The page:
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I speak Japanese semi-natively, but have never studied Japanese grammar formally (only the stuff I've picked up here and there). I'm very interested in grammar in general, but do not know much of the terminology specific to Japanese. Looking forward to learn (and teach)!


Jun
15
comment What is the difference between 残念ながら and 残念なことに
別れている does not mean "am breaking up with you", it means "have broken up with you". ている for change-of-state verbs expresses then completed state.
Jun
15
comment What is the difference between がる and ぎみ?
Plain wrong. ぎみ does not mean "full of".
Jun
15
comment What is the difference in terms of grammar between きり and っぱなし?
That should be a compound noun.
Jun
13
answered What rules should be followed when saying “we”?
Jun
12
comment What are the rules for substituting の with ん?
@sawa I assumed the asker was only asking about the "genitive" の. Edited to clarify my assumption. It's obvious from your examples that different rules apply for substantivizing のs.
Jun
12
revised What are the rules for substituting の with ん?
Clarified scope
Jun
12
revised What are the rules for substituting の with ん?
added 7 characters in body
Jun
12
answered What are the rules for substituting の with ん?
Jun
8
comment A tough translation
@TsuyoshiIto I agree, the sentence seems to be missing some things.
Jun
8
revised A tough translation
added 4 characters in body
Jun
8
answered A tough translation
Jun
7
comment What are the exceptions of using に and で with regard to 住む and 勤める?
@gibbon, I don't think it makes sense to demand that comments provide insight to non-native speakers. Chocolate noticed other words which are peculiar in a similar way. To search for patterns is common for finding answers to questions, so Chocolate is helping others who might be able to use the hint to provide an answer. I find that a perfectly valid use of comments.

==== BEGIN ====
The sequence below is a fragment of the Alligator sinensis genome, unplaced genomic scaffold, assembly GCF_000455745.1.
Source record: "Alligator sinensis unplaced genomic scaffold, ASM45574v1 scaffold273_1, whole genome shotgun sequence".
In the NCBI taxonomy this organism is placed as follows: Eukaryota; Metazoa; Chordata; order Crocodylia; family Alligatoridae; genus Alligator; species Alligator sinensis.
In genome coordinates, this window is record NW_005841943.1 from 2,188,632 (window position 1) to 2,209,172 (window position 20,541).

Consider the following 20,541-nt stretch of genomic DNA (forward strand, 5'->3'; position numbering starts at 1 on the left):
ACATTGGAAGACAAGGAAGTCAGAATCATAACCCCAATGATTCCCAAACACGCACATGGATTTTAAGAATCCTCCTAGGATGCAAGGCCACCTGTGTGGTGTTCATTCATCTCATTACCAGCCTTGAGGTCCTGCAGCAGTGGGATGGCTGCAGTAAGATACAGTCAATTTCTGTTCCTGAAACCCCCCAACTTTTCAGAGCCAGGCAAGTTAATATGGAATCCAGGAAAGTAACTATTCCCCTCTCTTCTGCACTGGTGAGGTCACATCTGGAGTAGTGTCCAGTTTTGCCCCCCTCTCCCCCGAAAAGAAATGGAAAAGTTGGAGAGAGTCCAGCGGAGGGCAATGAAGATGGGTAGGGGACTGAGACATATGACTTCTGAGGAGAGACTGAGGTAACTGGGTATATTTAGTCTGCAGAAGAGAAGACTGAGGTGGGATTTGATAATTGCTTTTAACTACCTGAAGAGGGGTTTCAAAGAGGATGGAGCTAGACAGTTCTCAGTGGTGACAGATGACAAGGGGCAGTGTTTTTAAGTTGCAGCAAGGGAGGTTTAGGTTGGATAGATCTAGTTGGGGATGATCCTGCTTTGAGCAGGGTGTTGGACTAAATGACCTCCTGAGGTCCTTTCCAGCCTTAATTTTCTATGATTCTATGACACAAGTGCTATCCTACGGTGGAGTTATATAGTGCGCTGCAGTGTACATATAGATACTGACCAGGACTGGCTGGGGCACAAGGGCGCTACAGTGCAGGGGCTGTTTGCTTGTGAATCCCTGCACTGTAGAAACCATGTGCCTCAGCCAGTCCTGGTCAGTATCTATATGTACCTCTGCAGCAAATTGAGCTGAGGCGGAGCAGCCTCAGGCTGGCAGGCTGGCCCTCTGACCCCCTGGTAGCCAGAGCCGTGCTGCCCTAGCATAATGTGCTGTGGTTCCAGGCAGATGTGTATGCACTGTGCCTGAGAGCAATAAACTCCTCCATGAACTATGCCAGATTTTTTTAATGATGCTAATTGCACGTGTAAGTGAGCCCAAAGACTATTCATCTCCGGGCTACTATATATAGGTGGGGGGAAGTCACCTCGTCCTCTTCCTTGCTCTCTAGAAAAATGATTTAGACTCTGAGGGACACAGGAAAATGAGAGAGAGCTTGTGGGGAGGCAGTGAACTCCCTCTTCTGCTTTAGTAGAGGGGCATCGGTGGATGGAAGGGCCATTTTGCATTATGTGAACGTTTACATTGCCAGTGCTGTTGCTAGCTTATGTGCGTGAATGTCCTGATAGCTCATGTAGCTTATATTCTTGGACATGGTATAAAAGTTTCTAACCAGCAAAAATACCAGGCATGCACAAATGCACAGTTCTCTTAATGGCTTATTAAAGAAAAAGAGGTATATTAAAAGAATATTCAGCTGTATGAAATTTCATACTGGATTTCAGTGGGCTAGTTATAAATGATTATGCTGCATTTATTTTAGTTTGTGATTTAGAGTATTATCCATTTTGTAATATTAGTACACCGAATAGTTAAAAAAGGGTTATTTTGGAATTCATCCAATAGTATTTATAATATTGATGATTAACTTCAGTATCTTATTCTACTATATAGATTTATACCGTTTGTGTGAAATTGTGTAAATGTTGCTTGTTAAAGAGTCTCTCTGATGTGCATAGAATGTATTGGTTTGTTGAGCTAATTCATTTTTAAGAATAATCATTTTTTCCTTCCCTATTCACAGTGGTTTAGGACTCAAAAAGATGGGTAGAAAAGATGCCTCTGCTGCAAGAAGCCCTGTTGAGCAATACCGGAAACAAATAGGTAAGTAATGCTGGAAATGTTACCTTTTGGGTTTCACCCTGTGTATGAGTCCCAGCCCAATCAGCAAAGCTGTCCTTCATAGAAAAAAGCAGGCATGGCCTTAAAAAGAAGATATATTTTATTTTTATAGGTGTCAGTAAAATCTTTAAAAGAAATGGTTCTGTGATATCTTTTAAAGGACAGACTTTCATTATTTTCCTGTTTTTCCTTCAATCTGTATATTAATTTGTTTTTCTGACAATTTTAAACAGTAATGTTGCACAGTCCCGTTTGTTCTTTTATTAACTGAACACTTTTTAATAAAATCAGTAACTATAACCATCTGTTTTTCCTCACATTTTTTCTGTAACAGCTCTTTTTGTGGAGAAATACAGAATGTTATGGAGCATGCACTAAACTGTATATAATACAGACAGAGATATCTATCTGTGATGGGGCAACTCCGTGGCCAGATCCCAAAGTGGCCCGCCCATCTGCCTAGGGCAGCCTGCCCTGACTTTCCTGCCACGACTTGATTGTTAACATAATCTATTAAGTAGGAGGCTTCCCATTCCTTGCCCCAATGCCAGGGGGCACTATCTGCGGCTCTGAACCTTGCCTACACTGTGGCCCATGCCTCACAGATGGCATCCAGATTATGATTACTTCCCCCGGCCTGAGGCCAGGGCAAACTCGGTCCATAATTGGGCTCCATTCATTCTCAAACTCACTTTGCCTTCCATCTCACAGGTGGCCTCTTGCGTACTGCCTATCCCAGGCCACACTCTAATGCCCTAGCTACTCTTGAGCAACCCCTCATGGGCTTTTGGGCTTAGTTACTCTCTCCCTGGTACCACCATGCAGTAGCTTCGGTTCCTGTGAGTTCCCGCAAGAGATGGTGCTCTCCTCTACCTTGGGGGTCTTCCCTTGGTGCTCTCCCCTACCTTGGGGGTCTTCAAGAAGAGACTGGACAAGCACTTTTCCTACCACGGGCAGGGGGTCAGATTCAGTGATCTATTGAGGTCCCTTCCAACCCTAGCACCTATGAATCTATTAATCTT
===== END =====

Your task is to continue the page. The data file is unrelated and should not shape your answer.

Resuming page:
Jun
7
comment How should I use 始める (はじめる) and 始まる (はじまる) as a suffix to intransitive verbs?
A more interesting question might when to use ~始める, ~出す and ~てくる. For the situation I'm imagining you want to use this for (boiling water or food), I think 沸いてきた sounds more natural. Can't explain exactly why, though.
Jun
6
comment Can Hiragana or Katakana stand alone?
@Chocolate Haven't heard that one before. What does it render to in a kanji/hiragana mix?
Jun
5
comment List of suppletive honorific and humble forms
@TsuyoshiIto I think the OP wants triplets of neutral-word/謙譲語/尊敬語. I don't know if 父 is 謙譲語 strictly speaking, but I can see that you can regard it as such, since it is the most appropriate way to reference your own father (私の父)
Jun
1
comment Use of になります in the context of time
"to leave which is conditioned by becoming 10 o'clock". Where do you get this from?
Jun
1
comment Polite speech and うち よそ
Sometimes 謙譲語 is used for he/she e.g. 私の妻が参ります. This is exactly why it is important to understand the うち/そと concept.
Jun
1
comment What is the te-form of 問う?
Most, if not all, Hyojungo speakers pronounce 問う differently from say 塔 (the former as 2 vowels). But in either case, that doesn't seem to be a useful rule of thumb, since it's 負って, 付きまとって, 争って etc.
May
29
comment 善くも as opposed to よく
@yadokari It means approximately "to shamelessly say something you should be ashamed to say".
May
29
comment 善くも as opposed to よく
I thought so too (that よく was different from よくも), since I had never heard よくも言う, but then I googled it and saw many cases that seem legit. So now I'm not so sure. Personally, I would only use よくも with past tense, as in よくも叩いたな